Brexit riots in Northern Ireland: the peace process is at stake
Again there were nightly riots in Belfast. Part of the responsibility for the riots is an embarrassing aspect of the Brexit treaty.
After the worst riots in Northern Ireland in recent years, the governments in London and Dublin tried on Thursday to regain the initiative. After a special session of the Belfast regional parliament, the non-denominational all-party government condemned the violence of the past few days.
One was politically “very different opinion”, it said in a statement by leading politicians of the Protestant-unionist and Catholic-nationalist side. “But we support law and order together.”
As already over the Easter weekend, mainly young people rioted again on Thursday night. While the riots had previously been confined to Protestant neighborhoods, this time the conflict sparked off at a critical point in north Belfast. On Lanark Way, between the Catholic Springfield Road and the Protestant Shankill Road, hooded men fled a bus driver and set his vehicle on fire.
For hours, cobblestones, fireworks and bottles were thrown over the meter-high fences between the city quarters, cynically known as the “Peace Wall”. According to the police, 600 people were involved; Adults applauded teenagers and young men for the riot. Eight officers were injured; a Belfast Telegraph journalist was robbed and beaten down, and two young men were arrested.
Boris Johnson is “deeply concerned”
After days of silence, Prime Minister Boris Johnson was “deeply concerned” about the events, while his Irish colleague Michéal Martin campaigned for tensions to be eased.
The conservatives who have ruled London since 2010 have never made the still fragile peace process, which ended the 30-year-old civil war in 1998 with more than 3,500 dead, their cause. After a series of incompetent ministers, Lewis’ predecessor Julian Smith managed with carrot and stick at the beginning of last year to reunite the deeply divided parties into the all-party government after it had been idle for three years. A few weeks after this triumph he was fired by Johnson.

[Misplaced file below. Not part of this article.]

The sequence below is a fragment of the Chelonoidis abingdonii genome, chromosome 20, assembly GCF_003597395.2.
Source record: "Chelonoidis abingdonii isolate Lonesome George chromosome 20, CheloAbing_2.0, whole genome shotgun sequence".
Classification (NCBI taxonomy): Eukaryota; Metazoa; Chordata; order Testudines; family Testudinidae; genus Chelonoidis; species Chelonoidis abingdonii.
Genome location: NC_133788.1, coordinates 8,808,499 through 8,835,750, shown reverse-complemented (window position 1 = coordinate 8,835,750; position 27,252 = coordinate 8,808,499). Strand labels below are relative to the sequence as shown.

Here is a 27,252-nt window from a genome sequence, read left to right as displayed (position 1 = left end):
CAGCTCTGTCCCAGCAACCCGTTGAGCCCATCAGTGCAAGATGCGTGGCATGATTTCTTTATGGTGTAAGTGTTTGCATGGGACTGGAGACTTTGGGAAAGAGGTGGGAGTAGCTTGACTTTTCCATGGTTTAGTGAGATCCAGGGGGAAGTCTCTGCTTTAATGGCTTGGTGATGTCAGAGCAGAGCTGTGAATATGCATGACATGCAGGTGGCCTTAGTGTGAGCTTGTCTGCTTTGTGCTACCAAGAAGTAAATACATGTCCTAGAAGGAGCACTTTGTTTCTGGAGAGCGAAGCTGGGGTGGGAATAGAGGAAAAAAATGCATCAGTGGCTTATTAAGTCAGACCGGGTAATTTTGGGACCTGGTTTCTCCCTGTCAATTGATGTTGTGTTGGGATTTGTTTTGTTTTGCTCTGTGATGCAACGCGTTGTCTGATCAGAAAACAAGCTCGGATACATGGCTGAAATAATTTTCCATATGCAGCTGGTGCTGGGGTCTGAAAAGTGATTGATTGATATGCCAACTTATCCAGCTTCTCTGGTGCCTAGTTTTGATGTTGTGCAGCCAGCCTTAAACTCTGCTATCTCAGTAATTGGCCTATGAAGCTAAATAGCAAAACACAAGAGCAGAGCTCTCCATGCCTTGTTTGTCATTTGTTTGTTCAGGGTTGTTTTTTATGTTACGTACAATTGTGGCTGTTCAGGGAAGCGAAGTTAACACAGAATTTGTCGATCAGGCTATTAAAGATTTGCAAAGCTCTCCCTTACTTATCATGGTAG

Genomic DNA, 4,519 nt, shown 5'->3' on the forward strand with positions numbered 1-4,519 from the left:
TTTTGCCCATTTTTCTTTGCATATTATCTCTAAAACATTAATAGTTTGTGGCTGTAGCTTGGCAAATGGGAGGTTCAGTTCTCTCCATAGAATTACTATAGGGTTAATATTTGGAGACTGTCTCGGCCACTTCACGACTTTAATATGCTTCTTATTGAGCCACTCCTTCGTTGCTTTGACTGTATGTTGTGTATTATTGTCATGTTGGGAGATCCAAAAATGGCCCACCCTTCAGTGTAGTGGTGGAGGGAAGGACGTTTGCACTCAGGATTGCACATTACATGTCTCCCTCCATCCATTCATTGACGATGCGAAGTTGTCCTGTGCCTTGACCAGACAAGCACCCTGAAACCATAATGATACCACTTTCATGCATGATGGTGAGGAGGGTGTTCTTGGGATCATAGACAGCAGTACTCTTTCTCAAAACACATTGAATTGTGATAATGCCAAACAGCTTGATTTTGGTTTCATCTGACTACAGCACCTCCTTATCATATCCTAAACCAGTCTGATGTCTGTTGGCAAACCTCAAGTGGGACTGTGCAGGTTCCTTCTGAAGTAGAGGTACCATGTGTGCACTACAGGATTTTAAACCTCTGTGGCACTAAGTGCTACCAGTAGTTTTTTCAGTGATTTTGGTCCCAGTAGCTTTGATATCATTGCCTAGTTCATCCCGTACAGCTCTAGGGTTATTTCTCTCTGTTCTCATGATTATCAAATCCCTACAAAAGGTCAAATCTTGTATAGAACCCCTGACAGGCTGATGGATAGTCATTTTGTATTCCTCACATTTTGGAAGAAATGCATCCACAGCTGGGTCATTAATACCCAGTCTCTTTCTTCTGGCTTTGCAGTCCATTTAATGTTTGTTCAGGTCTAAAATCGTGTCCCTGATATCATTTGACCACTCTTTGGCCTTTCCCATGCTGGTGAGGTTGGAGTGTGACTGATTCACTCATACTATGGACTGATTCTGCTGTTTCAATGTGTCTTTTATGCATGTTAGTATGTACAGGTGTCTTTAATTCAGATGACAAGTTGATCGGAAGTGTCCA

The fact that the Prime Minister wants to hear as little as possible about Northern Ireland has to do with an embarrassing Brexit aspect. Under pressure from Brussels and Dublin, Johnson agreed to the so-called Northern Ireland Protocol in the exit agreement. This agreement keeps the land border on the Emerald Isle open, thereby guaranteeing that all of Ireland will remain in the internal market undisturbed. This created the need for limited customs and goods controls between the former troubled province and the British main island, which has left the internal market and customs union.
Brexiteers blame the EU
Johnson initially denied this fact, then downplayed its importance. The fact is: the shelves of leading supermarkets are always empty, and there are supply problems in the ports due to the time-consuming controls. The bureaucracy of the EU Commission is responsible for this, say the Brexiteers.
Baroness Nuala O’Loan, who headed the Northern Irish Police Ombudsman for many years, believes that if the government is bowing to the law, it shouldn’t be surprised that the people are doing a similar thing. Instead, London should set a good example, said the member of the House of Lords of the BBC: “We must work with the EU to adapt the Northern Ireland Protocol to reality.”